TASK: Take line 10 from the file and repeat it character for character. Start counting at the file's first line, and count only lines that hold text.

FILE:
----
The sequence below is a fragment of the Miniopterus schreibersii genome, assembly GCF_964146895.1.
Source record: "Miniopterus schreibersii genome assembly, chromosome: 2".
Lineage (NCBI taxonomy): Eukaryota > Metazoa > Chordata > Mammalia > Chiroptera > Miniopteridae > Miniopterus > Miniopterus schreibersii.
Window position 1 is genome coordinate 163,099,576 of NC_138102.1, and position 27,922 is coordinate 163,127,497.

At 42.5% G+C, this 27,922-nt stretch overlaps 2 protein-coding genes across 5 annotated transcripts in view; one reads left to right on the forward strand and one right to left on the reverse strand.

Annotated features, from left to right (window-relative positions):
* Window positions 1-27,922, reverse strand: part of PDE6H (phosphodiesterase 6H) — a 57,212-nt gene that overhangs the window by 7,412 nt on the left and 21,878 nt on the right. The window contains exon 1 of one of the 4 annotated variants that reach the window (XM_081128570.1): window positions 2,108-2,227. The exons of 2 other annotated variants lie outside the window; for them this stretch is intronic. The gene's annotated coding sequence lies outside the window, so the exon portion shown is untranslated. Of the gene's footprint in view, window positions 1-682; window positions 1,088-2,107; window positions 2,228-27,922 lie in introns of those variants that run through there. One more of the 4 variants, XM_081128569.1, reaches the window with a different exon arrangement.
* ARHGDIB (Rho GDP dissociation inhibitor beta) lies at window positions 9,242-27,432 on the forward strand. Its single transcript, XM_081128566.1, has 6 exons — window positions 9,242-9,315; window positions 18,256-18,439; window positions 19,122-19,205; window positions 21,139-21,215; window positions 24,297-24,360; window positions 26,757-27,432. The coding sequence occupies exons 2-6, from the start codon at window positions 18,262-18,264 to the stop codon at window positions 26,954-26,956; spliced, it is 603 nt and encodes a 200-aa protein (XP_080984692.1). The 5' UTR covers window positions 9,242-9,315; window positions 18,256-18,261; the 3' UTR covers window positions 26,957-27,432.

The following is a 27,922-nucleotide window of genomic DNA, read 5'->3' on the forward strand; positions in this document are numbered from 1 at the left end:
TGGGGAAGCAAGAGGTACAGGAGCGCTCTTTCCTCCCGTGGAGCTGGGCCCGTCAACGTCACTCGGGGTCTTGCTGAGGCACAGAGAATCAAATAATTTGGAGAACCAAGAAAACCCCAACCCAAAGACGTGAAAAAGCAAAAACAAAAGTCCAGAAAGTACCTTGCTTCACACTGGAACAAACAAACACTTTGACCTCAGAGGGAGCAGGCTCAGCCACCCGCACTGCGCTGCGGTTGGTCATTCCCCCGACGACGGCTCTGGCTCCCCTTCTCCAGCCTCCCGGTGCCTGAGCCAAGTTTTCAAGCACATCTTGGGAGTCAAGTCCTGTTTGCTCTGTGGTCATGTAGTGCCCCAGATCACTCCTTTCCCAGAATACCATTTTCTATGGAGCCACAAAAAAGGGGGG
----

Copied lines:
TGGGGAAGCAAGAGGTACAGGAGCGCTCTTTCCTCCCGTGGAGCTGGGCCCGTCAACGTCACTCGGGGTCTTGCTGAGGCACAGAGAATCAAATAATTTGGAGAACCAAGAAAACCCCAACCCAAAGACGTGAAAAAGCAAAAACAAAAGTCCAGAAAGTACCTTGCTTCACACTGGAACAAACAAACACTTTGACCTCAGAGGGAGCAGGCTCAGCCACCCGCACTGCGCTGCGGTTGGTCATTCCCCCGACGACGGCTCTGGCTCCCCTTCTCCAGCCTCCCGGTGCCTGAGCCAAGTTTTCAAGCACATCTTGGGAGTCAAGTCCTGTTTGCTCTGTGGTCATGTAGTGCCCCAGATCACTCCTTTCCCAGAATACCATTTTCTATGGAGCCACAAAAAAGGGGGG